Iran's Foreign Minister, Ali Akbar Salehi, repeated on Monday that Iran
had already held direct talks on with the US on Iraq and Afghanistan
issues in the past.
"Discussions on specific issues… have taken
place [previously] and there is nothing to prevent them doing so again,"
he said in response to remarks made by US Secretary of State Hillary
Clinton that Washington was prepared to hold direct talks with Tehran.
Clinton told the Saban Forum on Friday that “Should Iran finally be ready to engage in serious negotiations, we are ready.” She also said that the US was
prepared to take reciprocal confidence-building steps alongside
“verifiable” moves by Iran.
“When Iran is prepared to take confidence-building measures that are verifiable, we are prepared to reciprocate,” she added.
But she warned that “what we will not do is talk indefinitely. The window for negotiation will not stay open forever.”
Salehi added that he was not sure what issues Clinton was referring to
when she raised the matter of direct talks, according to Iran's IRNA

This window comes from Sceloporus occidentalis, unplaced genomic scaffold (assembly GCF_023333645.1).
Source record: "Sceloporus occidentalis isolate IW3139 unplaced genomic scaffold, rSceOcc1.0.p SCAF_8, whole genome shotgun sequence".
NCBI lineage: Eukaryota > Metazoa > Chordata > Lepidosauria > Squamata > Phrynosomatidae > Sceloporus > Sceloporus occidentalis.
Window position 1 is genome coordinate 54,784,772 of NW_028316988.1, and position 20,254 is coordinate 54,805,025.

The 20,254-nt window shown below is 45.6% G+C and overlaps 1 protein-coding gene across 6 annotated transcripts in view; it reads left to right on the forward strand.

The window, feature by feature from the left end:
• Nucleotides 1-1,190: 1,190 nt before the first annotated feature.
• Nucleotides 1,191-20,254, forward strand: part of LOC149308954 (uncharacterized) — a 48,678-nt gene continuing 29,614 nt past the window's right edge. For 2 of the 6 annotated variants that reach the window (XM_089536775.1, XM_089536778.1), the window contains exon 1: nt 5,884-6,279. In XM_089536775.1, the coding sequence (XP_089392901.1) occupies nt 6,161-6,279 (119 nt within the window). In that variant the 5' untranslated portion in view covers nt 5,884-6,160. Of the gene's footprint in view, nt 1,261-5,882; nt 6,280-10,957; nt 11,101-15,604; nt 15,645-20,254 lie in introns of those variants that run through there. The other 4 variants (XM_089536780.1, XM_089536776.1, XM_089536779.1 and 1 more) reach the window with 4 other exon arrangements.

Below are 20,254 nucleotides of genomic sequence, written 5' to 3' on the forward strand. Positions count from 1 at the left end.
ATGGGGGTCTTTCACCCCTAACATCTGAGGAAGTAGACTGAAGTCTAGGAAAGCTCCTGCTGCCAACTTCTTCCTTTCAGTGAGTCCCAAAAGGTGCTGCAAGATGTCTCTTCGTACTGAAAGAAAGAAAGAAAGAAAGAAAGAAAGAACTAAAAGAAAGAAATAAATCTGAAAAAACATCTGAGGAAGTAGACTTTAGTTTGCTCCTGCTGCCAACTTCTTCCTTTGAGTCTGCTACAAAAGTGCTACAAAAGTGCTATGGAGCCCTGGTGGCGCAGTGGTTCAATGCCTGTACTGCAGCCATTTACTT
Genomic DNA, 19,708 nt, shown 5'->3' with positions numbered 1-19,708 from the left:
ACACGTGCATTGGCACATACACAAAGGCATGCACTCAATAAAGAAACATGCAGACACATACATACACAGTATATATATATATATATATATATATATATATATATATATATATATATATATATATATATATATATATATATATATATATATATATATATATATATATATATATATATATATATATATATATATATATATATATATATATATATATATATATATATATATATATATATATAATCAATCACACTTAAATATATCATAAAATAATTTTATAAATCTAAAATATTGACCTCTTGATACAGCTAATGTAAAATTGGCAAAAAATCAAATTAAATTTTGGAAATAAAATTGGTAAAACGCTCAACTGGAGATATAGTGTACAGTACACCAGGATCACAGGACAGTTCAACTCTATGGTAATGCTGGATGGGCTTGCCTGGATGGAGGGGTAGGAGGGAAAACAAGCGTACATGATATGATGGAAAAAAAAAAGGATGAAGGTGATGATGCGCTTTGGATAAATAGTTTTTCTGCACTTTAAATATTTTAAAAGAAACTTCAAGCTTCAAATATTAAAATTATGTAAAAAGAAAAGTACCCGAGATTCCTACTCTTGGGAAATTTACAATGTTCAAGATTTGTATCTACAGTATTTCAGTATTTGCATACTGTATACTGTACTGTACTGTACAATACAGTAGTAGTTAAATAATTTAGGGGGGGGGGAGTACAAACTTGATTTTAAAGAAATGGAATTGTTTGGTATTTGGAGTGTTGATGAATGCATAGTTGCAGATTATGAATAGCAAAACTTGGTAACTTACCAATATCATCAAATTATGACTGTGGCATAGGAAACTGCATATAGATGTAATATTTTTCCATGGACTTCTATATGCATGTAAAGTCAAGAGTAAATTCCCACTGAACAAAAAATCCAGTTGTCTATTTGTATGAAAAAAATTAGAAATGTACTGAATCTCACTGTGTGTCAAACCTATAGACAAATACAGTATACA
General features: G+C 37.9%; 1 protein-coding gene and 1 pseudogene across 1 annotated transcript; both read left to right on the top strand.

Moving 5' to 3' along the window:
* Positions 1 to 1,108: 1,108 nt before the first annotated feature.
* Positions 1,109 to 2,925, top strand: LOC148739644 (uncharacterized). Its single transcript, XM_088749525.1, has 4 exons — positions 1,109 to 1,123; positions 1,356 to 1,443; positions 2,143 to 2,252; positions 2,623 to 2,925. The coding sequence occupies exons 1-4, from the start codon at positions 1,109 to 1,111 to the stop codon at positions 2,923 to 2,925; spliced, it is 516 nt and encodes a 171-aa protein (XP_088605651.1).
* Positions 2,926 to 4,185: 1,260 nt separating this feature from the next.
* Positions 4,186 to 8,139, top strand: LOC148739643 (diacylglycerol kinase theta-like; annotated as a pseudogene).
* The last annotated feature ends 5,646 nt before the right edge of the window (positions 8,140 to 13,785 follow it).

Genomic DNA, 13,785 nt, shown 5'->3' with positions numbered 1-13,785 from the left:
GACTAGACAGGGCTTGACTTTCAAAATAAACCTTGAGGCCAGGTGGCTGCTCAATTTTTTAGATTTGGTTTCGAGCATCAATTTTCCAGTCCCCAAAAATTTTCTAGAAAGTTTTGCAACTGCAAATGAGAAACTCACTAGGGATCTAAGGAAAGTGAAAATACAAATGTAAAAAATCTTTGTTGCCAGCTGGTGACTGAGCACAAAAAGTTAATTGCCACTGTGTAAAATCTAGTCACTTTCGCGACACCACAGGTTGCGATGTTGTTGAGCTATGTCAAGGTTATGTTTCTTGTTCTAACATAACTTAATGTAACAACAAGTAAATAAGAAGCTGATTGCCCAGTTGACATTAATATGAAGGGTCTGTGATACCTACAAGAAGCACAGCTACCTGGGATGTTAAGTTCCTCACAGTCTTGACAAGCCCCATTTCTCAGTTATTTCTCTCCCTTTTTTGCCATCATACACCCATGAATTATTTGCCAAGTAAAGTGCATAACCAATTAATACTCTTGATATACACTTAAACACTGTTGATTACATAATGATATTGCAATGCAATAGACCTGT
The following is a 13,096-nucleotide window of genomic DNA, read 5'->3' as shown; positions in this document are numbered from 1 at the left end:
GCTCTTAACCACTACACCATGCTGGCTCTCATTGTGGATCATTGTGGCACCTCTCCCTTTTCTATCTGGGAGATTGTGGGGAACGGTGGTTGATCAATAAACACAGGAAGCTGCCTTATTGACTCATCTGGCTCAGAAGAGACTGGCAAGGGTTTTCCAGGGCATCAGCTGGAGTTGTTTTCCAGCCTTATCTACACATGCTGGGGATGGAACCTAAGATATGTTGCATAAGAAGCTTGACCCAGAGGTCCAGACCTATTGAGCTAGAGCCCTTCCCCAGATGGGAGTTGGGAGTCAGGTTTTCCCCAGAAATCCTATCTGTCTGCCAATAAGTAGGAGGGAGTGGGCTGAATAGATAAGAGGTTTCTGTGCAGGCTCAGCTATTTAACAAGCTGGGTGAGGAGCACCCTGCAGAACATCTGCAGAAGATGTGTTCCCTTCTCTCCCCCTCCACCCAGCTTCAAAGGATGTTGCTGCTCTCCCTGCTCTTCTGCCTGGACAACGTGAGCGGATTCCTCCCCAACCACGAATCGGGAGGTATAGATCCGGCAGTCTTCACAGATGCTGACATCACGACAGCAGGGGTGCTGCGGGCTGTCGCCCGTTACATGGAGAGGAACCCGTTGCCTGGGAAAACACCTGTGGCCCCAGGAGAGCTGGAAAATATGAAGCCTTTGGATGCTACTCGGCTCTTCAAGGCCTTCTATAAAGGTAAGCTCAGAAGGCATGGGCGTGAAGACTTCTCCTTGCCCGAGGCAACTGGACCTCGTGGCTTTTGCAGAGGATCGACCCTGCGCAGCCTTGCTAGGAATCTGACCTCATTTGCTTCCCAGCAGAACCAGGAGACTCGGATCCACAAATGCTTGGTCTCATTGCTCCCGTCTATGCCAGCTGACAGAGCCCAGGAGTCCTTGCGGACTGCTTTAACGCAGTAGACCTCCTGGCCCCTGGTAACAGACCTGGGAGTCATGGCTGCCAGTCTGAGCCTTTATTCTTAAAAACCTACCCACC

"If the Secretary of State intended a discussion
about the nuclear issue, this [matter] is ongoing..and is going
according to procedure," Salehi said, noting that Iran had held talks
with the P5+1 world powers.
However, Salehi said that if Clinton
"had in mind political talks [between Iran and the US] raised in public
debate, then in this case the decision would be taken by the Supreme
Leader Ali Khamenei, and it is he who would decide whether such a move
would be made."
Salehi made similar comments last month, in
response to statements by Russia's deputy foreign minister, Sergei
Ryabkov, who indicated that Moscow would support direct diplomatic
contact between Iran and the US to avert an Israeli military strike on
Iran's nuclear program.
Salehi repeatedly pointed to the Supreme Leader as the final arbiter of Iranian policy.
Hilary Leila Krieger contributed to this report.